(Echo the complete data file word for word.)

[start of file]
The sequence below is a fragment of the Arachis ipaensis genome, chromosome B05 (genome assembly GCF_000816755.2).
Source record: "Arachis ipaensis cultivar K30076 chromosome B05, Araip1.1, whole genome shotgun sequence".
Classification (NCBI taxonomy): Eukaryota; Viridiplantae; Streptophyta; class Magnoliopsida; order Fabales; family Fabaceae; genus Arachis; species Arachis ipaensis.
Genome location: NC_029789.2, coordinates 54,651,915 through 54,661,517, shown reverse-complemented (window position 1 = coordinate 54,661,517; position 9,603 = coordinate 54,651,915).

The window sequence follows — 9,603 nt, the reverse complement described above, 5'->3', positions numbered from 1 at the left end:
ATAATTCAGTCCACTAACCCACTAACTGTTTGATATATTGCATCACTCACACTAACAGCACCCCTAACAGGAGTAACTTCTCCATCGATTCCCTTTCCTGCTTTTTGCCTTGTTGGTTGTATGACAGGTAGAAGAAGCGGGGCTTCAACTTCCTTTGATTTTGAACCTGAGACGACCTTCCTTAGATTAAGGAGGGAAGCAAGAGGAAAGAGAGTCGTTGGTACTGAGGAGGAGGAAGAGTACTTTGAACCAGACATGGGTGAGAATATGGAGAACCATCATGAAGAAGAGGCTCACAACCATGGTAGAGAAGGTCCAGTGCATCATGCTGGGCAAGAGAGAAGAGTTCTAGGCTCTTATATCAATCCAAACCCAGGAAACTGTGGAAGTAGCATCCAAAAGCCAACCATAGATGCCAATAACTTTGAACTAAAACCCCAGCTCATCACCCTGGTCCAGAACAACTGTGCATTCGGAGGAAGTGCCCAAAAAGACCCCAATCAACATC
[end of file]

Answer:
The sequence below is a fragment of the Arachis ipaensis genome, chromosome B05 (genome assembly GCF_000816755.2).
Source record: "Arachis ipaensis cultivar K30076 chromosome B05, Araip1.1, whole genome shotgun sequence".
Classification (NCBI taxonomy): Eukaryota; Viridiplantae; Streptophyta; class Magnoliopsida; order Fabales; family Fabaceae; genus Arachis; species Arachis ipaensis.
Genome location: NC_029789.2, coordinates 54,651,915 through 54,661,517, shown reverse-complemented (window position 1 = coordinate 54,661,517; position 9,603 = coordinate 54,651,915).

The window sequence follows — 9,603 nt, the reverse complement described above, 5'->3', positions numbered from 1 at the left end:
ATAATTCAGTCCACTAACCCACTAACTGTTTGATATATTGCATCACTCACACTAACAGCACCCCTAACAGGAGTAACTTCTCCATCGATTCCCTTTCCTGCTTTTTGCCTTGTTGGTTGTATGACAGGTAGAAGAAGCGGGGCTTCAACTTCCTTTGATTTTGAACCTGAGACGACCTTCCTTAGATTAAGGAGGGAAGCAAGAGGAAAGAGAGTCGTTGGTACTGAGGAGGAGGAAGAGTACTTTGAACCAGACATGGGTGAGAATATGGAGAACCATCATGAAGAAGAGGCTCACAACCATGGTAGAGAAGGTCCAGTGCATCATGCTGGGCAAGAGAGAAGAGTTCTAGGCTCTTATATCAATCCAAACCCAGGAAACTGTGGAAGTAGCATCCAAAAGCCAACCATAGATGCCAATAACTTTGAACTAAAACCCCAGCTCATCACCCTGGTCCAGAACAACTGTGCATTCGGAGGAAGTGCCCAAAAAGACCCCAATCAACATC